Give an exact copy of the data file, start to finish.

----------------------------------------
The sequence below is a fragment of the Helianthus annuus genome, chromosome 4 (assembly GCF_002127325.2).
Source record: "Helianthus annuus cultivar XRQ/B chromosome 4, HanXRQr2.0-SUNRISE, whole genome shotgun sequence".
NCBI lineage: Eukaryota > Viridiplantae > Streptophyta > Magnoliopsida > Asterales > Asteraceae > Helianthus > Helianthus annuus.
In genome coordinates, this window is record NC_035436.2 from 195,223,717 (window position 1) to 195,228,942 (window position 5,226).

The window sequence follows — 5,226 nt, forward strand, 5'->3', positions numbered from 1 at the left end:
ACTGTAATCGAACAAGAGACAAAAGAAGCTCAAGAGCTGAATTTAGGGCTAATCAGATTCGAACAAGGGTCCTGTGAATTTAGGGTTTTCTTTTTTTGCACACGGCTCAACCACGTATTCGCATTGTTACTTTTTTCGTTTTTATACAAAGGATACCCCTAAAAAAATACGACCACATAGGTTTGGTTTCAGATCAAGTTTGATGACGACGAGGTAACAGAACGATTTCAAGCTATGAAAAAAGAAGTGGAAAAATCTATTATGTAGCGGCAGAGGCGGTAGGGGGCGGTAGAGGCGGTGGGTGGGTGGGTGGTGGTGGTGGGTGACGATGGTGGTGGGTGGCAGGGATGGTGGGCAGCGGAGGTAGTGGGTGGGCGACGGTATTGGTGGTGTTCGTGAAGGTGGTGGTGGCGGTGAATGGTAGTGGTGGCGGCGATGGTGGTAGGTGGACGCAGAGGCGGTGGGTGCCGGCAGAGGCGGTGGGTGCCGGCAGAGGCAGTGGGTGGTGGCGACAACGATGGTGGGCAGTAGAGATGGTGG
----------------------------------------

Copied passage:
The sequence below is a fragment of the Helianthus annuus genome, chromosome 4 (assembly GCF_002127325.2).
Source record: "Helianthus annuus cultivar XRQ/B chromosome 4, HanXRQr2.0-SUNRISE, whole genome shotgun sequence".
NCBI lineage: Eukaryota > Viridiplantae > Streptophyta > Magnoliopsida > Asterales > Asteraceae > Helianthus > Helianthus annuus.
In genome coordinates, this window is record NC_035436.2 from 195,223,717 (window position 1) to 195,228,942 (window position 5,226).

The window sequence follows — 5,226 nt, forward strand, 5'->3', positions numbered from 1 at the left end:
ACTGTAATCGAACAAGAGACAAAAGAAGCTCAAGAGCTGAATTTAGGGCTAATCAGATTCGAACAAGGGTCCTGTGAATTTAGGGTTTTCTTTTTTTGCACACGGCTCAACCACGTATTCGCATTGTTACTTTTTTCGTTTTTATACAAAGGATACCCCTAAAAAAATACGACCACATAGGTTTGGTTTCAGATCAAGTTTGATGACGACGAGGTAACAGAACGATTTCAAGCTATGAAAAAAGAAGTGGAAAAATCTATTATGTAGCGGCAGAGGCGGTAGGGGGCGGTAGAGGCGGTGGGTGGGTGGGTGGTGGTGGTGGGTGACGATGGTGGTGGGTGGCAGGGATGGTGGGCAGCGGAGGTAGTGGGTGGGCGACGGTATTGGTGGTGTTCGTGAAGGTGGTGGTGGCGGTGAATGGTAGTGGTGGCGGCGATGGTGGTAGGTGGACGCAGAGGCGGTGGGTGCCGGCAGAGGCGGTGGGTGCCGGCAGAGGCAGTGGGTGGTGGCGACAACGATGGTGGGCAGTAGAGATGGTGG